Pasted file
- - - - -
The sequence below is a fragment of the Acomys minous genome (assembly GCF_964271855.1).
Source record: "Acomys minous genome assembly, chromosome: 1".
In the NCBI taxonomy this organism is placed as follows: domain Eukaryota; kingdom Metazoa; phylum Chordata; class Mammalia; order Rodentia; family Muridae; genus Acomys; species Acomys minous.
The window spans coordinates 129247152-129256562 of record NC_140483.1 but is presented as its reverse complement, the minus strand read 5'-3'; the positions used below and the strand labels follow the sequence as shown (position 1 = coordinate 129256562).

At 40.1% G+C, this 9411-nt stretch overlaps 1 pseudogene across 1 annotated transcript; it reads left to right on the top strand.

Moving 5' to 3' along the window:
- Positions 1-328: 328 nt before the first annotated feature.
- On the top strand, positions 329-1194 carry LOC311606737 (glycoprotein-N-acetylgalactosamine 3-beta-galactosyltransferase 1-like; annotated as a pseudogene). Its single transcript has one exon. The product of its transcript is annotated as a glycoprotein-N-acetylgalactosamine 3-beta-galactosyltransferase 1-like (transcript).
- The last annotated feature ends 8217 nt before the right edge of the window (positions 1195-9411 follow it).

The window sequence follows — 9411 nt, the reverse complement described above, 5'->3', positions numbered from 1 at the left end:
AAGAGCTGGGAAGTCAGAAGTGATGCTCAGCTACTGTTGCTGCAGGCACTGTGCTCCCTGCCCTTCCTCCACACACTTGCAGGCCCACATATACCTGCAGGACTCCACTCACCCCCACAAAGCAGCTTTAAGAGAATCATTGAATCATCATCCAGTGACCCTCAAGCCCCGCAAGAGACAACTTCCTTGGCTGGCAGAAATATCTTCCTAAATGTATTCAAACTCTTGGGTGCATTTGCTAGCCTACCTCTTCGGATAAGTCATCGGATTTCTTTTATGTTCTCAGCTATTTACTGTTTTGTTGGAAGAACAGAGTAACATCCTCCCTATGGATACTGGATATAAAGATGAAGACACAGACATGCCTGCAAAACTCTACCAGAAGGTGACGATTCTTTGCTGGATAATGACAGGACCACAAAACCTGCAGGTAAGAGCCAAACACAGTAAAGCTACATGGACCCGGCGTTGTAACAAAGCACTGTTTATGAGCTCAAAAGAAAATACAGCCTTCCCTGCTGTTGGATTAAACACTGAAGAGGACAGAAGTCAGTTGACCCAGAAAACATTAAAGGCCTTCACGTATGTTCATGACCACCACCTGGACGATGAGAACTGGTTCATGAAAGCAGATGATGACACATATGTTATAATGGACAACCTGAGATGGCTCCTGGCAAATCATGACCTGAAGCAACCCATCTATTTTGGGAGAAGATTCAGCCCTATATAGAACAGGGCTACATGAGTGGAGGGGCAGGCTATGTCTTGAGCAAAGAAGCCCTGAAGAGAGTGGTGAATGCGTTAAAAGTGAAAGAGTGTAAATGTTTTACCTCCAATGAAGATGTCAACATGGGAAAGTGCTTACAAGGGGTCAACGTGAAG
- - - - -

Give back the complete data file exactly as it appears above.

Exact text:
The sequence below is a fragment of the Acomys minous genome (assembly GCF_964271855.1).
Source record: "Acomys minous genome assembly, chromosome: 1".
In the NCBI taxonomy this organism is placed as follows: domain Eukaryota; kingdom Metazoa; phylum Chordata; class Mammalia; order Rodentia; family Muridae; genus Acomys; species Acomys minous.
The window spans coordinates 129247152-129256562 of record NC_140483.1 but is presented as its reverse complement, the minus strand read 5'-3'; the positions used below and the strand labels follow the sequence as shown (position 1 = coordinate 129256562).

At 40.1% G+C, this 9411-nt stretch overlaps 1 pseudogene across 1 annotated transcript; it reads left to right on the top strand.

Moving 5' to 3' along the window:
- Positions 1-328: 328 nt before the first annotated feature.
- On the top strand, positions 329-1194 carry LOC311606737 (glycoprotein-N-acetylgalactosamine 3-beta-galactosyltransferase 1-like; annotated as a pseudogene). Its single transcript has one exon. The product of its transcript is annotated as a glycoprotein-N-acetylgalactosamine 3-beta-galactosyltransferase 1-like (transcript).
- The last annotated feature ends 8217 nt before the right edge of the window (positions 1195-9411 follow it).

The window sequence follows — 9411 nt, the reverse complement described above, 5'->3', positions numbered from 1 at the left end:
AAGAGCTGGGAAGTCAGAAGTGATGCTCAGCTACTGTTGCTGCAGGCACTGTGCTCCCTGCCCTTCCTCCACACACTTGCAGGCCCACATATACCTGCAGGACTCCACTCACCCCCACAAAGCAGCTTTAAGAGAATCATTGAATCATCATCCAGTGACCCTCAAGCCCCGCAAGAGACAACTTCCTTGGCTGGCAGAAATATCTTCCTAAATGTATTCAAACTCTTGGGTGCATTTGCTAGCCTACCTCTTCGGATAAGTCATCGGATTTCTTTTATGTTCTCAGCTATTTACTGTTTTGTTGGAAGAACAGAGTAACATCCTCCCTATGGATACTGGATATAAAGATGAAGACACAGACATGCCTGCAAAACTCTACCAGAAGGTGACGATTCTTTGCTGGATAATGACAGGACCACAAAACCTGCAGGTAAGAGCCAAACACAGTAAAGCTACATGGACCCGGCGTTGTAACAAAGCACTGTTTATGAGCTCAAAAGAAAATACAGCCTTCCCTGCTGTTGGATTAAACACTGAAGAGGACAGAAGTCAGTTGACCCAGAAAACATTAAAGGCCTTCACGTATGTTCATGACCACCACCTGGACGATGAGAACTGGTTCATGAAAGCAGATGATGACACATATGTTATAATGGACAACCTGAGATGGCTCCTGGCAAATCATGACCTGAAGCAACCCATCTATTTTGGGAGAAGATTCAGCCCTATATAGAACAGGGCTACATGAGTGGAGGGGCAGGCTATGTCTTGAGCAAAGAAGCCCTGAAGAGAGTGGTGAATGCGTTAAAAGTGAAAGAGTGTAAATGTTTTACCTCCAATGAAGATGTCAACATGGGAAAGTGCTTACAAGGGGTCAACGTGAAG